Moravia — from landfill to botanical garden

Moravia, densely populated quarter of Medellin (second in size the city of Colombia), was once a common swamp. Its history begins with the times of armed conflicts within the country and drug cartel wars.

Medellin for a long time was considered the headquarters of Pablo Escobar, in connection with which the city acquired a bad reputation as the capital of the world drug business. From the beginning of the 1970s to the end of the 90s, Medellín was one of the most dangerous corners of the world, to which, saving his own life and in search of easy money, a large number of refugees constantly arrived, who began to build shacks on the garbage dump.

Moravia — from landfill to botanical garden
The first inhabitants of Moravia were depicted in 1968. Displaced persons from all over Colombia used garbage and recycled materials to build shacks. Photo courtesy of Archivo del Centro de Desarrollo Cultural de Moravia.

Built on the outskirts of Moravia, the “El Morro” landfill became a place of illegal garbage dumps and soon accumulated mountains of secondary raw materials and garbage with a height of 60 meters More than 17,000 people lived on its territory (estimated to be about four people per shack three meters in size), and “El Morro” was not called the “red zone” for nothing, where blood flowed in rivers, and children competed with rats for food. Against the background of complete lawlessness and severed heads, disease and the terrible stench of El Morro is somehow embarrassing to even mention.

The foundation for the transformation of Medellín, in a certain way, founded by Jesuit priests who tried to somehow improve the lives of the poor people, but drastic changes began only in the 2000s, when the government of Colombia called Moravia “a disaster on the level society”, and published plans for changes that were to transform the landfill El Morro to the public space.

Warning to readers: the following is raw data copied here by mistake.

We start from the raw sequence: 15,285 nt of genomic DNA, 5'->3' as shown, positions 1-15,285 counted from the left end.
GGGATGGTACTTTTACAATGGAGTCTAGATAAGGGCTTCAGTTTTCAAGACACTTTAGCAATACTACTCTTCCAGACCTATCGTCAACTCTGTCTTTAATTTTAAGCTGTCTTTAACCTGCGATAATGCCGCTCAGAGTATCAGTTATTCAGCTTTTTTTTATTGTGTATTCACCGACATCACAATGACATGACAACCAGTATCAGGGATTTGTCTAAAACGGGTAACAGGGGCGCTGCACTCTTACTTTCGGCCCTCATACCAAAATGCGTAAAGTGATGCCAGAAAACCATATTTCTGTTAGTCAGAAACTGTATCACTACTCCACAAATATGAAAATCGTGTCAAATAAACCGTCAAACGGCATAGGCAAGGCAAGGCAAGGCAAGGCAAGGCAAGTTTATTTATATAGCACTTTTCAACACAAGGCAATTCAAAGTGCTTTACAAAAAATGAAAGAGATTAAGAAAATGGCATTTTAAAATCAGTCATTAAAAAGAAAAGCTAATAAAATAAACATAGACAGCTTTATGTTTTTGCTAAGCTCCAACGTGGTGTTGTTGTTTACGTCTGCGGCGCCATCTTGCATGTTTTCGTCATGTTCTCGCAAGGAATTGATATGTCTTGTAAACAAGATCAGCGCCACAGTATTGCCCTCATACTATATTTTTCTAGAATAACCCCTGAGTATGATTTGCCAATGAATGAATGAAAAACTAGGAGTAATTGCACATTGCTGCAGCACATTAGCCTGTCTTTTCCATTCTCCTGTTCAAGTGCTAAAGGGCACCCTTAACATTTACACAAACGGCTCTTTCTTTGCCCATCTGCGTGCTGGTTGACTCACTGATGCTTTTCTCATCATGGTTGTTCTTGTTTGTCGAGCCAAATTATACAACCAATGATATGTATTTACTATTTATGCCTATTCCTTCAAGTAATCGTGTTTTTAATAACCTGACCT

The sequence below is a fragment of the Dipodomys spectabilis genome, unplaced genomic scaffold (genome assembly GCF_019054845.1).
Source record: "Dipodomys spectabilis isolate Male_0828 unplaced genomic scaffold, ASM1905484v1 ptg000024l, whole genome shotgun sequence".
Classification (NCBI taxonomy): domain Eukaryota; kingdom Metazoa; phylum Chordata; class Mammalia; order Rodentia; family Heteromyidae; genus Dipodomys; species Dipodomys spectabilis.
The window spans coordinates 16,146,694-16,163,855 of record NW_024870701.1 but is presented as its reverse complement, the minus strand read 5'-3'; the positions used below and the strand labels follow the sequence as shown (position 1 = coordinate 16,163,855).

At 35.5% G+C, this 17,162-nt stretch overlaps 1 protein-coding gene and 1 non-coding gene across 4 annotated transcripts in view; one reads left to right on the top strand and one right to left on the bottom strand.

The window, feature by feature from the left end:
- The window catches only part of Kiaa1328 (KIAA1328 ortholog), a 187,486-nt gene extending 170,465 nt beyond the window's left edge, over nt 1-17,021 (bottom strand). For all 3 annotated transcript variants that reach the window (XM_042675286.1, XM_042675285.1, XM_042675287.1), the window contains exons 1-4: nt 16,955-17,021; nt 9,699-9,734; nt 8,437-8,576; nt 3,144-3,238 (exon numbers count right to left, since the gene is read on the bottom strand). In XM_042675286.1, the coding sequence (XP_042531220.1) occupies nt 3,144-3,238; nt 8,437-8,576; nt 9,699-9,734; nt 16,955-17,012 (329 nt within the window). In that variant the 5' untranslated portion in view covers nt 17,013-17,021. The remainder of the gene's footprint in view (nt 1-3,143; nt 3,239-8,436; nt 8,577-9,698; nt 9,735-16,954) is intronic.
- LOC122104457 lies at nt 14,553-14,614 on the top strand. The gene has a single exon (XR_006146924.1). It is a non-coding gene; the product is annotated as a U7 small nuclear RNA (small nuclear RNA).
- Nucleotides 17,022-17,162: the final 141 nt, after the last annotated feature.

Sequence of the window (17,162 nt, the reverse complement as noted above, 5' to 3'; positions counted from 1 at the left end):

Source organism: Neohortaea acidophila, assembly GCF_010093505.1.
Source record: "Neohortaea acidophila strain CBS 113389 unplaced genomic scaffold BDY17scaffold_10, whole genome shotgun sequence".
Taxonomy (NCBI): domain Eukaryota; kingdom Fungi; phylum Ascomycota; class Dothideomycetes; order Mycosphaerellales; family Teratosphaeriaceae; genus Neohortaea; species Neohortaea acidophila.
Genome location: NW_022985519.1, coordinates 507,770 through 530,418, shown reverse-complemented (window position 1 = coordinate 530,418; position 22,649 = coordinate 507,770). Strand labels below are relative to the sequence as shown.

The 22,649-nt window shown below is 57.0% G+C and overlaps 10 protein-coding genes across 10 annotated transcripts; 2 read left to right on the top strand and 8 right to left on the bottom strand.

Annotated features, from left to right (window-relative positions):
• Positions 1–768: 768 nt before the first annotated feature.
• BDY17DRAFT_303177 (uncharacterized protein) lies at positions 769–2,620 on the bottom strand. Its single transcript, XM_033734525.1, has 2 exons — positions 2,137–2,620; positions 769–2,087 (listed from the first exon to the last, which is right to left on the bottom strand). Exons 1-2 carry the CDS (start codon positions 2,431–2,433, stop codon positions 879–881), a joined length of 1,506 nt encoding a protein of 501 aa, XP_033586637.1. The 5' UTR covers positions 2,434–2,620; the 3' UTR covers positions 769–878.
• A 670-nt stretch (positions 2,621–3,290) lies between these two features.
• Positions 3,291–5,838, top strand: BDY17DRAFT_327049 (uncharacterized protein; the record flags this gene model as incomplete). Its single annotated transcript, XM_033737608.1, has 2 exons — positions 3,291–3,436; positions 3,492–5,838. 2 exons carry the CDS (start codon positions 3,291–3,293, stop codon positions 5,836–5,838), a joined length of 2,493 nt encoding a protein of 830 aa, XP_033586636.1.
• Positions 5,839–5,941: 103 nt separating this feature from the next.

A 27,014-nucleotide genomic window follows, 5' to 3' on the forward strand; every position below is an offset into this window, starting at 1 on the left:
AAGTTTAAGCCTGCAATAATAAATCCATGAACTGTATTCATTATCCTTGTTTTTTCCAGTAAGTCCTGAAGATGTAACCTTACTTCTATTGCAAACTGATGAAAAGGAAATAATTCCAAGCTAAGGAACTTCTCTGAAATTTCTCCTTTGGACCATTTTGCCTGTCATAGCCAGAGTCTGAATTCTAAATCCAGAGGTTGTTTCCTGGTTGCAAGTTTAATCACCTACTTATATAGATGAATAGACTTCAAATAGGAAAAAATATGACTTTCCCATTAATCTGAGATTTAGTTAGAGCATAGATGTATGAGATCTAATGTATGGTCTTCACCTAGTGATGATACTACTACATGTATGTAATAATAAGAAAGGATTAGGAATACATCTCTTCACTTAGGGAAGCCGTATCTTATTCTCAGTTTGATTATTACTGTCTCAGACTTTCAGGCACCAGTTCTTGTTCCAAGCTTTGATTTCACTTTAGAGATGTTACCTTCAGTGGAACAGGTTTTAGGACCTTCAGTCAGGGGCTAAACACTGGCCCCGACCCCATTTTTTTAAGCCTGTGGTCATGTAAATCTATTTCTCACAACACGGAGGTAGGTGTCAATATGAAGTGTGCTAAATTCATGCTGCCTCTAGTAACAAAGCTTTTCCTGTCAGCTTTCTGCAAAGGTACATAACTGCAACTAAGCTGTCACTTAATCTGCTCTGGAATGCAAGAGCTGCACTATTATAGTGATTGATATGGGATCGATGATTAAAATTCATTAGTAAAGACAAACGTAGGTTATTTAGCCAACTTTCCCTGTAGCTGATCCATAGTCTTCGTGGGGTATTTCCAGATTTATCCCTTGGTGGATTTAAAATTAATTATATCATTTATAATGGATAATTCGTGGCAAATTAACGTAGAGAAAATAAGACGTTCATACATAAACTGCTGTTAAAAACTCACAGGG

First, the inhabitants of the landfill were relocated (not without a fight, of course) to safer areas, then the process of decontaminating the mountain and transforming the area into a habitable environment began. Residents of the area were involved in all projects, so the changes that took place in Moravia became a real source of pride for local residents.

One such remarkable eco-project was a series of greenhouses on top of an old garbage hill, which were built by single mothers from the community. The goal of the project is “Moravia florece para la vida” – Moravia should “bloom in life”. The results of state projects and the hard work of local residents show that Moravia is truly flourishing. Literally. To date, the community has planted more than 50,000 plants, a process in full swing, and it is because of it that travelers visit the outskirts of Medellin to learn more about the history of the city and see for themselves the miracle that is within the power of each of us. Because who but us?

By the way, Medellin is now called the City of Eternal Spring, City of Flowers and Capital of Orchids. Escobar, we hope, received karma in the face.

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